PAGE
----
Decided: January 5, 1962.
HANS J. FRIEDRICHSEN, PLAINTIFF,
GENEVIEVE NIEMOTKA AND WILHELMINA FRIEDRICHSEN, DEFENDANTS
Civil action. On motion.
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Plaintiff is the father of an infant who was allegedly seriously injured in an automobile accident when 14 months old. The father sues defendants for medical and hospital expenses incurred and to be incurred, and for loss of services and earnings of his son. The infant is not a party and both sides agree that no suit has been instituted on his behalf.
One of the defendants, Wilhelmina Friedrichsen, moves the court as follows:
1. To stay the present action until suit is instituted on behalf of the son, alleging that the present action is derivative from the son's cause of action for personal injuries;
2. For an order granting defendant leave to have a physical examination of the son by Dr. Flicker, a neurologist.
Both motions are resisted by plaintiff. The first is opposed on the premise that the claim asserted in the present action is not derivative. The second motion is opposed on the ground that the son is not a party to the action and therefore may not be examined under R.R. 4:25-1.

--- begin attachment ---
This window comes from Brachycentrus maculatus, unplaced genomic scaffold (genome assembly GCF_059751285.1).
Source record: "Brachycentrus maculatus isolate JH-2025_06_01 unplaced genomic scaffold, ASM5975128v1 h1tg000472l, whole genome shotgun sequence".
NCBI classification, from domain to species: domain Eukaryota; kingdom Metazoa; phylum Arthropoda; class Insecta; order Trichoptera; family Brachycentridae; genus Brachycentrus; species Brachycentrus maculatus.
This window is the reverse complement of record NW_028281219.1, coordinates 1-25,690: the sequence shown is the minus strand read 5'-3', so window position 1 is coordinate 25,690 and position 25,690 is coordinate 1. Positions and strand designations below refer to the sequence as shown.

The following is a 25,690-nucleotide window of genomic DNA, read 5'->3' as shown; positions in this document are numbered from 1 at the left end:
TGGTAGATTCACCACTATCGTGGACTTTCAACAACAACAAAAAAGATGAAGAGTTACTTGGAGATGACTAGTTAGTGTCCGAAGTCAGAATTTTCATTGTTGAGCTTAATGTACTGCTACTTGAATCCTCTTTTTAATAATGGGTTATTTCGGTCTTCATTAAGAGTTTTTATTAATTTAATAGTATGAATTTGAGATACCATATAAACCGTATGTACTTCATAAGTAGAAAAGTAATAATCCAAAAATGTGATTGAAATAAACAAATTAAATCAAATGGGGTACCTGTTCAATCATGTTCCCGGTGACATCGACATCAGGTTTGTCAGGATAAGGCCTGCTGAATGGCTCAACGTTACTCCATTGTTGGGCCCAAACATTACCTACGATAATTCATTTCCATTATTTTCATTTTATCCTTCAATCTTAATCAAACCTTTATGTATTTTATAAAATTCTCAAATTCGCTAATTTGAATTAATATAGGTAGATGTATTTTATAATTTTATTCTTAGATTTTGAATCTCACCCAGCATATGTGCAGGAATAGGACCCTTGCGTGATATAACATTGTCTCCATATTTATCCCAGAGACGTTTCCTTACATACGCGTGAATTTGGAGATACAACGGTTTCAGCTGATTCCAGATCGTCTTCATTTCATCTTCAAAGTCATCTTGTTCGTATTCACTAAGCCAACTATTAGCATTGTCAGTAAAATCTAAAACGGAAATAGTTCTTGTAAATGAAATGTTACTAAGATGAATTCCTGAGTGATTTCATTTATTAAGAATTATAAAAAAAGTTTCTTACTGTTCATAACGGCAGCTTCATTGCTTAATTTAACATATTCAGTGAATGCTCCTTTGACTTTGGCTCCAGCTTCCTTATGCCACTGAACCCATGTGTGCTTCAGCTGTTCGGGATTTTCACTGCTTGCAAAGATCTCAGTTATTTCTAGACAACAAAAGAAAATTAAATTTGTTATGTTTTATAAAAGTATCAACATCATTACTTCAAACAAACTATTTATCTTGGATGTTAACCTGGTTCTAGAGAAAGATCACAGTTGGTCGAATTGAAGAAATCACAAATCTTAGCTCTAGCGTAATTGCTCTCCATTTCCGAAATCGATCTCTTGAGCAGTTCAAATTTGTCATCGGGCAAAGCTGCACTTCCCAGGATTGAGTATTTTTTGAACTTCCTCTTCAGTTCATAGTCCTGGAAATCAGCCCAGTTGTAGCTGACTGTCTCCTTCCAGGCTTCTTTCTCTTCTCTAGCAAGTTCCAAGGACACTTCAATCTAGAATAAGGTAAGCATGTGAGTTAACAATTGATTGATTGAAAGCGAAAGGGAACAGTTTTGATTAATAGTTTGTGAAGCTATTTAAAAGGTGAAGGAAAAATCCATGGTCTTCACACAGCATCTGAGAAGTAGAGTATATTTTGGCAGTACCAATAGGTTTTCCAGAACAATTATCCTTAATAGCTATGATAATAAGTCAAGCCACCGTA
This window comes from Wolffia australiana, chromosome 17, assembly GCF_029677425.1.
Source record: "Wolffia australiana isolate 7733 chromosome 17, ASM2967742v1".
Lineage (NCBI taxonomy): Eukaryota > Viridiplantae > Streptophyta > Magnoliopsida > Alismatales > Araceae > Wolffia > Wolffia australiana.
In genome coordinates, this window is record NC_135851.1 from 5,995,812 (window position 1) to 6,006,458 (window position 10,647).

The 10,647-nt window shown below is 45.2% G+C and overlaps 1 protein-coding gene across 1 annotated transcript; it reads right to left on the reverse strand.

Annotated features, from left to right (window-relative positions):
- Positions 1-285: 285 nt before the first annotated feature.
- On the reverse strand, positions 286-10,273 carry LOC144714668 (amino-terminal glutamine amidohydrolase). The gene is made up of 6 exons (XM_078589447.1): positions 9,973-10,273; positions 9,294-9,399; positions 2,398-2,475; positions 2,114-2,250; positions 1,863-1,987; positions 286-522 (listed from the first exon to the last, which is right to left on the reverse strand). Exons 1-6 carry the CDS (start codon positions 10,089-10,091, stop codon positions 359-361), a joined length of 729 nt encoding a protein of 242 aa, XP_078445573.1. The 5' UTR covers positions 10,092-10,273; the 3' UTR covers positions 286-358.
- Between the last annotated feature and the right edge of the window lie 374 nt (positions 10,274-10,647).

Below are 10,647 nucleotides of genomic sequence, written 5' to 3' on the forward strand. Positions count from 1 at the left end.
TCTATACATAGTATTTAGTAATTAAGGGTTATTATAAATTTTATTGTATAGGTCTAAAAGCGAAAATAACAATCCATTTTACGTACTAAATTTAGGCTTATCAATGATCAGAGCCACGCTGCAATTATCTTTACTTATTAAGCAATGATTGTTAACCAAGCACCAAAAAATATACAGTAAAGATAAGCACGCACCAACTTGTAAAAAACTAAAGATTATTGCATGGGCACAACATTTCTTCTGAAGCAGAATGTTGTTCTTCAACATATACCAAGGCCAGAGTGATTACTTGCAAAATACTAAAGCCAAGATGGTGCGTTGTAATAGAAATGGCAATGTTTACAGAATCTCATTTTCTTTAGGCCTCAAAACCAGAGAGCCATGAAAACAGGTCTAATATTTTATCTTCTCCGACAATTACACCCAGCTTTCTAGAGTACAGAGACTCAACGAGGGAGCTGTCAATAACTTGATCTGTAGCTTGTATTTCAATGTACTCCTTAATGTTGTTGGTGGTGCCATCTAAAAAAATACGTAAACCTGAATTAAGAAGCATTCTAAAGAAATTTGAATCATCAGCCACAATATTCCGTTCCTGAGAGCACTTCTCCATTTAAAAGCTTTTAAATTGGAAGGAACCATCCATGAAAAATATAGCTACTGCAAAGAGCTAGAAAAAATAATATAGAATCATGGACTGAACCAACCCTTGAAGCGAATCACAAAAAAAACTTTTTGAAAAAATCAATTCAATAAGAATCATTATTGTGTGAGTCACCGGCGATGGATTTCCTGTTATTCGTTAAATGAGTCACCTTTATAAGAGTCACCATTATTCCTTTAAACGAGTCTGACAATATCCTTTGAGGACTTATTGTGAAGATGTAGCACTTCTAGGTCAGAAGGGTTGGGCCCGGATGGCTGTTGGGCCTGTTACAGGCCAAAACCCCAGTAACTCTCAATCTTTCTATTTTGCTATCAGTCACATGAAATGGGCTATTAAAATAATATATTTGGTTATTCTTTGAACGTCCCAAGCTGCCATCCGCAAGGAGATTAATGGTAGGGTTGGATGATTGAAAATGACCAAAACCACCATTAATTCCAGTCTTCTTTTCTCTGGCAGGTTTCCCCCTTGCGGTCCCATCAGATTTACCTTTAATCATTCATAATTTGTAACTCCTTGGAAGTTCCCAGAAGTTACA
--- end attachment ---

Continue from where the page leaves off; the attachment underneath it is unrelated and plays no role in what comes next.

It is now established in this State that the parent's claim for damages per quod servitium amisit , although it arises out of the injury to the child, nevertheless constitutes an independent cause of action which may be separately maintained. In Higgins v. Schneider , 61 N.J. Super. 36 (App. Div. 1960), affirmed o.b. 33 N.J. 299 (1960), it was held that the parent's cause of action may be barred by the statute of limitations at an earlier date than the child's. In Maccia v. Tynes , 39 N.J. Super. 1 (App. Div. 1956), it was held that the contributory negligence of the parent bars his recovery but does not bar recovery by the child. In Blackman v. Iles , 4 N.J. 82 (1950), it was held that a parent may recover for loss of services of a minor child resulting from her seduction even though the child herself was precluded from recovering by statute (now N.J.S. 2A:23-1 et seq.). See Vanderbilt, C.J.,